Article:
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View Full Version : Study In Steel - 1935 London Midland & Scottish Railway Documentary.



JCitron
March 31st, 2012, 12:08 PM
The London Midland & Scottish Railway (LMS) takes us into the Crewe workshops to watch a Princess Royal Class steam locomotive being built. The locomotive seen during the film is no. 6207, named "Princess Arthur of Connaught".


http://youtu.be/YblqWGmIYTg


This is totally fascinating It shows how much work goes into building a steam locomotive, the number of men working, and the outcome. Notice the lack of safety equipment such as guards, glasses, and ear protection!

John

captainkman
March 31st, 2012, 03:40 PM
I love these types of videos, and that's one I have not seen yet. Thanks for posting!

mezzoprezzo
March 31st, 2012, 07:03 PM
Thanks from me as well.

I also love these old films. Not only are they very informative they're a great source of trackside detail for route building.

After watching your link I viewed a couple more. This one is a great one for old rural landscapes and signalling. The cow on the line is a classic! http://www.youtube.com/watch?v=_Rso8GbZJOE&feature=related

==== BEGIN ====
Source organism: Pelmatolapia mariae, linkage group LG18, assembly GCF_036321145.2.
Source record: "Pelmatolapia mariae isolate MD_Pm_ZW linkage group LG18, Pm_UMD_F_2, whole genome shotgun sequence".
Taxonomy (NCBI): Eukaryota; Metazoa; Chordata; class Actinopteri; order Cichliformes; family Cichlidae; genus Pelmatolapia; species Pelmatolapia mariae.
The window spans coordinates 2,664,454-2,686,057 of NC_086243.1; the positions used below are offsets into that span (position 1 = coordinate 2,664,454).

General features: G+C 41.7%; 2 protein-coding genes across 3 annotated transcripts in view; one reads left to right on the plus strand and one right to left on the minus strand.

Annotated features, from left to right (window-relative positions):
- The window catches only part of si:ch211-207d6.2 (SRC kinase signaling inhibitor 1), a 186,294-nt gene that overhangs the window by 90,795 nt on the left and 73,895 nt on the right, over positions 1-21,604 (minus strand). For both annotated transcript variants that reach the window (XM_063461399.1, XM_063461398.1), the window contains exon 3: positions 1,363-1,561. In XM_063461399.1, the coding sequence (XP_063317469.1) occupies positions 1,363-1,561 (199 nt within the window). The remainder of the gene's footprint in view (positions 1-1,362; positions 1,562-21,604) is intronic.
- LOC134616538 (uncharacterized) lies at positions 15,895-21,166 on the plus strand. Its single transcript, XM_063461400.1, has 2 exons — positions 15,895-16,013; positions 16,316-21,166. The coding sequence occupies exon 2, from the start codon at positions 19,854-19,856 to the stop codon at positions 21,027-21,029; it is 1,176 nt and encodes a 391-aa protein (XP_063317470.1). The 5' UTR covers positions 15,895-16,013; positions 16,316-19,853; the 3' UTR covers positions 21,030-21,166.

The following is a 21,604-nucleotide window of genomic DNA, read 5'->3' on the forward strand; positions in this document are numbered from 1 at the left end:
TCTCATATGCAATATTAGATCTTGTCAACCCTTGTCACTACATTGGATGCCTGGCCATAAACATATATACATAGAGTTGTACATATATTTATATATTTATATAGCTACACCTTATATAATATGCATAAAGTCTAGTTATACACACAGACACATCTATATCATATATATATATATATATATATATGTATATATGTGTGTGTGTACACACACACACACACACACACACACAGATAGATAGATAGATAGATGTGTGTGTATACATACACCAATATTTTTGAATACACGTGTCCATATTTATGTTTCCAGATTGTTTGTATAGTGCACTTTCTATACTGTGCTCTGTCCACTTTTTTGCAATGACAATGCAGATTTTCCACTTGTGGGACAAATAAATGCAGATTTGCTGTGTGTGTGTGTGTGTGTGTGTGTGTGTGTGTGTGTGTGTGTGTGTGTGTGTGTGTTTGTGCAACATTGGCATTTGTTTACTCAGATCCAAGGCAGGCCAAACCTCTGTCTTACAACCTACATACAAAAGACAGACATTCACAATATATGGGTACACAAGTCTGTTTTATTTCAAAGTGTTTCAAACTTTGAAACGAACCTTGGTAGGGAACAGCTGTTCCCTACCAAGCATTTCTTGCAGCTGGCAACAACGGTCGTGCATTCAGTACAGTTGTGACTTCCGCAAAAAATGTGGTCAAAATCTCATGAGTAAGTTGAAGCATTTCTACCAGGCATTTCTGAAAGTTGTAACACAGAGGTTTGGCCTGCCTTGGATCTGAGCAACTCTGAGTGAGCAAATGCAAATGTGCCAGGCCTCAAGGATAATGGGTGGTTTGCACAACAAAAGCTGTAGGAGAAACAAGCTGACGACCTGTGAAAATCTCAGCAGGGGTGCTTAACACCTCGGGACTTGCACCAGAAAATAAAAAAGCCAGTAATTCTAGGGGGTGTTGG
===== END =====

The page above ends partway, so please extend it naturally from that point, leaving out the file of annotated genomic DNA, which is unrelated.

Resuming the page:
Thanks again.

Cheers
Casper

captainkman
March 31st, 2012, 07:11 PM
Thanks from me as well.

I also love these old films. Not only are they very informative they're a great source of trackside detail for route building.

After watching your link I viewed a couple more. This one is a great one for old rural landscapes and signalling. The cow on the line is a classic! http://www.youtube.com/watch?v=_Rso8GbZJOE&feature=related

Thanks again.

Cheers
Casper
I just moved on to part 2 of that signalling video before you posted part 1!

Jananton
April 3rd, 2012, 09:59 AM
The cow on the line is a classic!
The cow deserves an oscar for natural play. The two chaps, a little overacted I'd say. :hehe:

Greetings from sunny Amsterdam,

Jan

wheelsonfire
April 6th, 2012, 06:47 AM
Thanks for posting this John. Fascinating to watch but also a little sad. Have we, in Britain, lost these skills?

mezzoprezzo
April 7th, 2012, 12:44 PM
Thanks for posting this John. Fascinating to watch but also a little sad. Have we, in Britain, lost these skills?

I guess that the heritage railways keep a lot of these skills to a degree. The infrastructure available at the time the OP film was made is no longer available which must be why renovation and repairs cost so much these days.

It's great that these old films were made in such detail. I wonder if they are still used these days to train the heritage staff?

Here's a very detailed video on routine cleaning maintenance (http://www.youtube.com/watch?NR=1&feature=endscreen&v=9fWnjd2eftY). It must surely have a value today with its simple explanations and editing.